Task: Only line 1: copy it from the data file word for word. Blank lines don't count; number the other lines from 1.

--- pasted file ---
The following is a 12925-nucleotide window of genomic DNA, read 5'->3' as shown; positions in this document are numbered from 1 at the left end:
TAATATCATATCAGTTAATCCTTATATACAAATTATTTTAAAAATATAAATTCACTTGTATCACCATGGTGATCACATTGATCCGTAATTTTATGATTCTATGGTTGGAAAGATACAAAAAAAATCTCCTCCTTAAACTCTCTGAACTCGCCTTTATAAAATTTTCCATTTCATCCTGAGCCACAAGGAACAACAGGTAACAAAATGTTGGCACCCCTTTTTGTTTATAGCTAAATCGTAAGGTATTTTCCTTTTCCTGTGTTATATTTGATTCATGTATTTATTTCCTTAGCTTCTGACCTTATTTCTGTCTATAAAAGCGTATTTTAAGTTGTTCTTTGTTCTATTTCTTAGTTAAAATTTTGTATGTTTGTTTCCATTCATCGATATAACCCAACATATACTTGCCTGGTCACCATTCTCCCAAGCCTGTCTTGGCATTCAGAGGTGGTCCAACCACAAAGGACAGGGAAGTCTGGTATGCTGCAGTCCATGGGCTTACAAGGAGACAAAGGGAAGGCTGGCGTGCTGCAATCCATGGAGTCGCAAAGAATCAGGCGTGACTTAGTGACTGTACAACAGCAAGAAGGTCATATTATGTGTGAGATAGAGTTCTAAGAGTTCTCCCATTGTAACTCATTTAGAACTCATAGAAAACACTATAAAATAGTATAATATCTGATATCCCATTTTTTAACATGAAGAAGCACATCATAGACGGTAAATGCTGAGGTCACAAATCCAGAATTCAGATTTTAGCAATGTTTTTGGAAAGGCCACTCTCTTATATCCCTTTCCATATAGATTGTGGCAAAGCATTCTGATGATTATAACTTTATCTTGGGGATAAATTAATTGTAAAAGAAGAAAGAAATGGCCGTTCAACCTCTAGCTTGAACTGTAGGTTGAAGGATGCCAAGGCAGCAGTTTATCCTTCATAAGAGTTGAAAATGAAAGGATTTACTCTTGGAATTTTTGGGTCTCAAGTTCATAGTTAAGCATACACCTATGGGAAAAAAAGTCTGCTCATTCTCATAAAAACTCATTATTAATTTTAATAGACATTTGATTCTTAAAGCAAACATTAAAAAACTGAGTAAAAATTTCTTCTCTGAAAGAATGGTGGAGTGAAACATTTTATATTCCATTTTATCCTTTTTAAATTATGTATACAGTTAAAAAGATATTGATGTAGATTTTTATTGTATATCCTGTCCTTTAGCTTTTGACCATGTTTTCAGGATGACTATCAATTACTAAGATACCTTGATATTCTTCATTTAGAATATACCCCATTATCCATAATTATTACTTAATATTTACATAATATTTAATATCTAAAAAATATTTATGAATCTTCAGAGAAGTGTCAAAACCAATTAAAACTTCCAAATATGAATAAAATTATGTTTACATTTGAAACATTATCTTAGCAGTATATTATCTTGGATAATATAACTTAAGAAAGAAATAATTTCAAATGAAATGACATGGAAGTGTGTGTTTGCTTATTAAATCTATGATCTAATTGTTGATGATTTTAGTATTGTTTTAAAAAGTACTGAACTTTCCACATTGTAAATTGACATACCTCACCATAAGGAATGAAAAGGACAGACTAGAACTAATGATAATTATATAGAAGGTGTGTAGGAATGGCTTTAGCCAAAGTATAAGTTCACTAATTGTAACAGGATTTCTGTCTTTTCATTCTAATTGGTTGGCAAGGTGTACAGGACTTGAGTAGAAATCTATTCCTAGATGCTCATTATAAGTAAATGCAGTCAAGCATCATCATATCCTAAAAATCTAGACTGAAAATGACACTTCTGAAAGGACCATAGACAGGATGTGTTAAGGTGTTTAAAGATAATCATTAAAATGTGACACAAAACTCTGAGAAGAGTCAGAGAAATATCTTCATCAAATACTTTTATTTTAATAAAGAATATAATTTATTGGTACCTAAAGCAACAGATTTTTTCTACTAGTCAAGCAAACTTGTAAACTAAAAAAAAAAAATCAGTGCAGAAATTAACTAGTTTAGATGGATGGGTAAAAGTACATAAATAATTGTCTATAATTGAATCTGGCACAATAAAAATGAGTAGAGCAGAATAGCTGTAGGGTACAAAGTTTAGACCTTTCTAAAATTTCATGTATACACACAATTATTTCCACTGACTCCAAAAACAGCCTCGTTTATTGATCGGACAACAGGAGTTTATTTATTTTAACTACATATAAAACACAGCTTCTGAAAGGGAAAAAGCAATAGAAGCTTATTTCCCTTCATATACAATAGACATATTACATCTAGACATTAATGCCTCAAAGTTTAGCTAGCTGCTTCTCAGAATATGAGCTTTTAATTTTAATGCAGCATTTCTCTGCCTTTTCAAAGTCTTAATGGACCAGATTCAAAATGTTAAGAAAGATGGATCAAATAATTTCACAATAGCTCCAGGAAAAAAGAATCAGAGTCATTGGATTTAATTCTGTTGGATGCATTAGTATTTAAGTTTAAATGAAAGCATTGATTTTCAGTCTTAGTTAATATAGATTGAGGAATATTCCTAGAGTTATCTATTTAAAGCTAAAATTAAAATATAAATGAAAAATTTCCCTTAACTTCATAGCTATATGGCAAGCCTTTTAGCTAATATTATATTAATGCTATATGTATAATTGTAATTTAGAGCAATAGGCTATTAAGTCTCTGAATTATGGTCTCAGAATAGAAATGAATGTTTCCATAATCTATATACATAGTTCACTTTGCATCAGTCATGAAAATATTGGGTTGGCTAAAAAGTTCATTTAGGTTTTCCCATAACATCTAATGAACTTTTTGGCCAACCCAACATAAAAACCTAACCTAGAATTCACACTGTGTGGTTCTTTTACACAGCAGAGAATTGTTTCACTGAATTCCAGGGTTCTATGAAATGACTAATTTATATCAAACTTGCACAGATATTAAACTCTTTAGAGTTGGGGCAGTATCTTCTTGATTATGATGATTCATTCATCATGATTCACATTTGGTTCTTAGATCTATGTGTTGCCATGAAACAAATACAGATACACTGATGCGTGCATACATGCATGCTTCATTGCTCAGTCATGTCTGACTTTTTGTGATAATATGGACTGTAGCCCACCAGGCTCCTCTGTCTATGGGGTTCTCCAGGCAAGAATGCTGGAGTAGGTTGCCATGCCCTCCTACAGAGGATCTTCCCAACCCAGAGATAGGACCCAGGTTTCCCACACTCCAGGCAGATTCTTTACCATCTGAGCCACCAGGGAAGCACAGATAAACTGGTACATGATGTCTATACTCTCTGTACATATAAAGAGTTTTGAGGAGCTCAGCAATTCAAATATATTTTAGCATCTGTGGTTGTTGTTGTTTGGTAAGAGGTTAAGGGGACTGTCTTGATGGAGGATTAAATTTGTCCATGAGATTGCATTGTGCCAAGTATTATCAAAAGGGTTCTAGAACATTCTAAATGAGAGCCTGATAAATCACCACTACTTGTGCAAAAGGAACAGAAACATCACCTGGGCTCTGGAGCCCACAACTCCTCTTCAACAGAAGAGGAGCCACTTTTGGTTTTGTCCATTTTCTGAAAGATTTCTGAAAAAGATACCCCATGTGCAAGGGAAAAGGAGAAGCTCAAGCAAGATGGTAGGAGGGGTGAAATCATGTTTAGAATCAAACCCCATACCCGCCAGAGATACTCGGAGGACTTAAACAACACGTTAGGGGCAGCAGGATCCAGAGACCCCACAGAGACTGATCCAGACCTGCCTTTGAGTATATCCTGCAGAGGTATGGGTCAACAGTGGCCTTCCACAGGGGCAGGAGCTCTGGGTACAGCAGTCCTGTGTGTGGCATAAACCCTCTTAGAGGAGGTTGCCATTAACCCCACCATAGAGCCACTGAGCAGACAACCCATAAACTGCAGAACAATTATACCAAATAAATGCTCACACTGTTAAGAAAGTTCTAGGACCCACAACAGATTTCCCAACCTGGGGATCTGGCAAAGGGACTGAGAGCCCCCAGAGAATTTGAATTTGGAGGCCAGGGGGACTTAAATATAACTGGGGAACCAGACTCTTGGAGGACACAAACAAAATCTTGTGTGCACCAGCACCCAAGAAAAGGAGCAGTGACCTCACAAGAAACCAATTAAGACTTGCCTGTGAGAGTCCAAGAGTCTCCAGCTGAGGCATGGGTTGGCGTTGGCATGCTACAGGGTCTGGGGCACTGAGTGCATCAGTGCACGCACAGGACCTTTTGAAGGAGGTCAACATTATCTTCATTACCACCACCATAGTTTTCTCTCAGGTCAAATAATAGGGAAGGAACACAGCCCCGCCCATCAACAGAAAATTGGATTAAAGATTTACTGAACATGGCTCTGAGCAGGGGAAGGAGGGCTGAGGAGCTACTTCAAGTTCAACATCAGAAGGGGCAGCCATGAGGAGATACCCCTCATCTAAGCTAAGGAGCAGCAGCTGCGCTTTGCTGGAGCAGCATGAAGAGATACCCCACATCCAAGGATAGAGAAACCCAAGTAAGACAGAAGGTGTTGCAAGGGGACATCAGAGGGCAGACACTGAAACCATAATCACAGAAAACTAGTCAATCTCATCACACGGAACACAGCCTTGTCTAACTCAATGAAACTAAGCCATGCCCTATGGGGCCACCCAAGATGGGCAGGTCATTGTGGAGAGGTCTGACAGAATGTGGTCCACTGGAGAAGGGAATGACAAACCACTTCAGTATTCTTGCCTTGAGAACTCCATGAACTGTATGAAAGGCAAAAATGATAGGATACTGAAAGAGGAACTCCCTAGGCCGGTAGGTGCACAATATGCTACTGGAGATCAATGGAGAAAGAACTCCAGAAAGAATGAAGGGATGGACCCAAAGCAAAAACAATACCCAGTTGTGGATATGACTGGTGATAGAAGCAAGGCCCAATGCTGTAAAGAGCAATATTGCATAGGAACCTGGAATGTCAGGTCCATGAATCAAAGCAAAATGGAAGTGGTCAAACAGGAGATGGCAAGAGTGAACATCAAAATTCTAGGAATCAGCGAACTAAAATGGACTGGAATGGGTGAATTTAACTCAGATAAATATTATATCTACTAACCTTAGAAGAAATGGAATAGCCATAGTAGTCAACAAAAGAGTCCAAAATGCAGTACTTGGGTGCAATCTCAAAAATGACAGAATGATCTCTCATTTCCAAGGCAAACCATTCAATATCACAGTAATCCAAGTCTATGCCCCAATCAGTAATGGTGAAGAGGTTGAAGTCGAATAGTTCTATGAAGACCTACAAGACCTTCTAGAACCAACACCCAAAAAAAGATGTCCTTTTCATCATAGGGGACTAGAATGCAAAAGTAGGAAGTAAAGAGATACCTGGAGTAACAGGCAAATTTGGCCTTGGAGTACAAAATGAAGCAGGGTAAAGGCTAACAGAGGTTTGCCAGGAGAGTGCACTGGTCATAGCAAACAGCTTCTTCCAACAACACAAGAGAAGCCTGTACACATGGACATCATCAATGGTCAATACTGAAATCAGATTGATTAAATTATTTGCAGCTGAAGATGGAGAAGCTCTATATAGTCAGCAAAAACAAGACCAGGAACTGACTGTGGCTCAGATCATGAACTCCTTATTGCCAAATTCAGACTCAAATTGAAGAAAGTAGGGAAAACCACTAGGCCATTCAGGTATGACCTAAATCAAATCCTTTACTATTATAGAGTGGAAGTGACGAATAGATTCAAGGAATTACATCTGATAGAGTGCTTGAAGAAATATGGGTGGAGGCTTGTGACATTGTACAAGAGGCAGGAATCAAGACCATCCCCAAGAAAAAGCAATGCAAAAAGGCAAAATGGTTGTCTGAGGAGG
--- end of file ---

The following is a 12925-nucleotide window of genomic DNA, read 5'->3' as shown; positions in this document are numbered from 1 at the left end: